Over your years in the Seanad, what would you be most proud to stand over regarding what you helped achieve?
“Everything we do depends on the work carried out by a great many people with you, around you, and behind you. You have a unique opportunity in the Oireachtas to help move things along and be in the background, but the Recognition of Traveller Ethnicity was something that I spoke a lot about along with now TDs, Padraig MacLochlainn and Aodhan O’Riordan. We helped support it and get it over the line, and to see it become a reality was fantastic. It marked the beginning of a new era. But it’s vital that this is followed up with more meaningful actions. The work with the Traveller Culture and History in Education Bill still stands, and we hope that there are more resources put into it to ensure that the history is taught in the school system and taught well. I’m also very proud of the work we carried out on the joint committee where we explored wider Traveller issues and would hope that all of it would continue into the next Government. It was great to have Oein De Bharduin as an intern, but I would also like to see Travellers working in such roles as being more commonplace and be in the seats of the Seanad as well as behind the scenes driving and informing policy. It was lovely to get to know Oein, he has such a lovely presence and I have made a very good friend in him. We also set up a Traveller Oireachtas group which was cross-party. That has been very beneficial in helping to build the capacity and links within the parties so that many people are now thinking about Traveller issues and Traveller rights, and will no longer be just voices in the wilderness. It brings the issues to the forefront of the Oireachtas.”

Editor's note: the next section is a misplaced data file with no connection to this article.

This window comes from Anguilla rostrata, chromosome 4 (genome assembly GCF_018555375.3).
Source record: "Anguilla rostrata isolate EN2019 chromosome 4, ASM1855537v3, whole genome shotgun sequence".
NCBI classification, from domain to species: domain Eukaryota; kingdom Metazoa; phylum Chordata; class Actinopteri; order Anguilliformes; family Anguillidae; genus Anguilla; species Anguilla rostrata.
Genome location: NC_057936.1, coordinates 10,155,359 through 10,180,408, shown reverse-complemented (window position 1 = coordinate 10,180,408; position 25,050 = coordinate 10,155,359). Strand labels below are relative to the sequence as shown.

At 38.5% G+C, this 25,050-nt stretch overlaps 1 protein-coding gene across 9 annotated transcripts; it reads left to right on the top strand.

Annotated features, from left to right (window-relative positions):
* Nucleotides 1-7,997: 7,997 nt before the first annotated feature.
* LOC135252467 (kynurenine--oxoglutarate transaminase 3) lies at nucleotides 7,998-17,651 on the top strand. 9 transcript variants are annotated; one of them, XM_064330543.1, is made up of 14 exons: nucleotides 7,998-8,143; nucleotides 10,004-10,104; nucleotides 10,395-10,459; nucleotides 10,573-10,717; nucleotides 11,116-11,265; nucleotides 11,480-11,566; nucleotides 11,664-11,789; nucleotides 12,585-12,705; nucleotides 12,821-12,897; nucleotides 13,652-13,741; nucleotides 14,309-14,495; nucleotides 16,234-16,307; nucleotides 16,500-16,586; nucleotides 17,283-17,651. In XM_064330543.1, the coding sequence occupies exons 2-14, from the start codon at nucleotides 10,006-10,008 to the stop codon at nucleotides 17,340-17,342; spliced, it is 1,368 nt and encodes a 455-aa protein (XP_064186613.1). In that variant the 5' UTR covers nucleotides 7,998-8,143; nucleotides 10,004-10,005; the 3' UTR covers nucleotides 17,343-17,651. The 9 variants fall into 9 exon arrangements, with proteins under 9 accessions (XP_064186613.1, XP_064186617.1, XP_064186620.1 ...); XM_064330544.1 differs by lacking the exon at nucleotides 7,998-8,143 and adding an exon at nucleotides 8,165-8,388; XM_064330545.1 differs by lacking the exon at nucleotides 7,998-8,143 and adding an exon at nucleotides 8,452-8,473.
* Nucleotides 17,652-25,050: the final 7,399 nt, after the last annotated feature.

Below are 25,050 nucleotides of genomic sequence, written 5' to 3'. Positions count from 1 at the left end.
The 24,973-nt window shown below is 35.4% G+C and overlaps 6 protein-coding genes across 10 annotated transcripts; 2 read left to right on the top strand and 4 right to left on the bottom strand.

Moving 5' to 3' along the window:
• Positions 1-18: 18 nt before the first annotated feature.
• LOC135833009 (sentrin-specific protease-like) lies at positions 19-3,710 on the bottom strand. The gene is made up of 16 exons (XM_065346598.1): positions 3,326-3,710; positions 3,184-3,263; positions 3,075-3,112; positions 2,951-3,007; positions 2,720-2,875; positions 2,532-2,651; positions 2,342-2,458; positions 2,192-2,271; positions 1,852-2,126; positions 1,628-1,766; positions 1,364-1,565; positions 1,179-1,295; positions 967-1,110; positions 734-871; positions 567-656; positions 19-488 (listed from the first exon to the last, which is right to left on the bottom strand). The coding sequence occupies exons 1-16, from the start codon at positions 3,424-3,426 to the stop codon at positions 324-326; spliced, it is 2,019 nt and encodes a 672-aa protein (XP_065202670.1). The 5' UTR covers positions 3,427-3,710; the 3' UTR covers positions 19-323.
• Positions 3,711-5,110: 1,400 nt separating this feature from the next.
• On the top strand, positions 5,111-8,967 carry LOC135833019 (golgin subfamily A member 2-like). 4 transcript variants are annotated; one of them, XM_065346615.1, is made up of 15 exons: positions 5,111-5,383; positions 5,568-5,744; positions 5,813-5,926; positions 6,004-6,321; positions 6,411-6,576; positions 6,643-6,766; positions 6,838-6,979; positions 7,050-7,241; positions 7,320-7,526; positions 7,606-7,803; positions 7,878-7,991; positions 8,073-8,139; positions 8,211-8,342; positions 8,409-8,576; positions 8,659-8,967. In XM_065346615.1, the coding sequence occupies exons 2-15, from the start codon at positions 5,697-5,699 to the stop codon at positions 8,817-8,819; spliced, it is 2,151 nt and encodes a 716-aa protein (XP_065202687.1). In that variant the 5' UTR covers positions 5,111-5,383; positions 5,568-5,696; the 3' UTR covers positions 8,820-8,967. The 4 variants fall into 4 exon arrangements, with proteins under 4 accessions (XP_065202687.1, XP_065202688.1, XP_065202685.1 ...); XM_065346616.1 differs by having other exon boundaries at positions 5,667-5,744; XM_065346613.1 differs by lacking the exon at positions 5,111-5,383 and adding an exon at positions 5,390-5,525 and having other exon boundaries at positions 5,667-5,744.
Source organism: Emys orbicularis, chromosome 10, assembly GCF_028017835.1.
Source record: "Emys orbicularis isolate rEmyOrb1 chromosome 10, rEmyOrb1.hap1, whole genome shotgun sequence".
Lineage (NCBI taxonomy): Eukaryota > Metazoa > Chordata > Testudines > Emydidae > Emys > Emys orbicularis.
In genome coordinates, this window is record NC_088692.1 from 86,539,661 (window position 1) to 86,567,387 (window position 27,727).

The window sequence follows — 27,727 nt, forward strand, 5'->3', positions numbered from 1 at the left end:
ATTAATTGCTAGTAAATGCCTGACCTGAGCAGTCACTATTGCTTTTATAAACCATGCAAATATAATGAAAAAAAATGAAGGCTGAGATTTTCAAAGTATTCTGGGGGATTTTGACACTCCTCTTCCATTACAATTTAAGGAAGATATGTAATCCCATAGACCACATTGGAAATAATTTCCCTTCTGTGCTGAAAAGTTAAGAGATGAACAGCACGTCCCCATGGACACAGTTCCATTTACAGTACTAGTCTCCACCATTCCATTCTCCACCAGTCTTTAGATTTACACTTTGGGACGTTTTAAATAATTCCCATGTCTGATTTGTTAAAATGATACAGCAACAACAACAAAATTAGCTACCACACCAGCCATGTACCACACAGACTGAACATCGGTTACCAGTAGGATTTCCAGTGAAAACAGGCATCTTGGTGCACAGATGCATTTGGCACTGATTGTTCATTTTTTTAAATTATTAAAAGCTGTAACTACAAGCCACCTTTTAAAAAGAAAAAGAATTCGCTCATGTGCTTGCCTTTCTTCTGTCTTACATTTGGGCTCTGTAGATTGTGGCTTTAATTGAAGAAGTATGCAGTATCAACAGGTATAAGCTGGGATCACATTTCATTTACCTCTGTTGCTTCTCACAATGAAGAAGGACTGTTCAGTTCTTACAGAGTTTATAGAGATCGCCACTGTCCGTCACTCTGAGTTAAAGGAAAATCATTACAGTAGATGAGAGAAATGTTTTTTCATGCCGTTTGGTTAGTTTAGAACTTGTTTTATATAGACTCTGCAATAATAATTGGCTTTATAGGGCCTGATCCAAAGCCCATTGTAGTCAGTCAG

So, what’s next for Colette Kelleher?
“That’s the hardest question. I have decided to take a little breather post-Seanad to think about I will be doing next. Obviously COVID-19 has stopped a lot from happening and we’re all being encouraged to stay at home. Right now that’s the most important thing we can all do for the people of Ireland, but I did respond to the HSE’s call along with the other 60,000 people, so if anything arises that needs my experience in both the Oireachtas or the NGO sectors, I will be on hand to help if I can help. Beyond that I’ll be looking at the things I was involved with over the years and aid in supporting the issues I was advocating on. I’ll still be there to help if and when I can.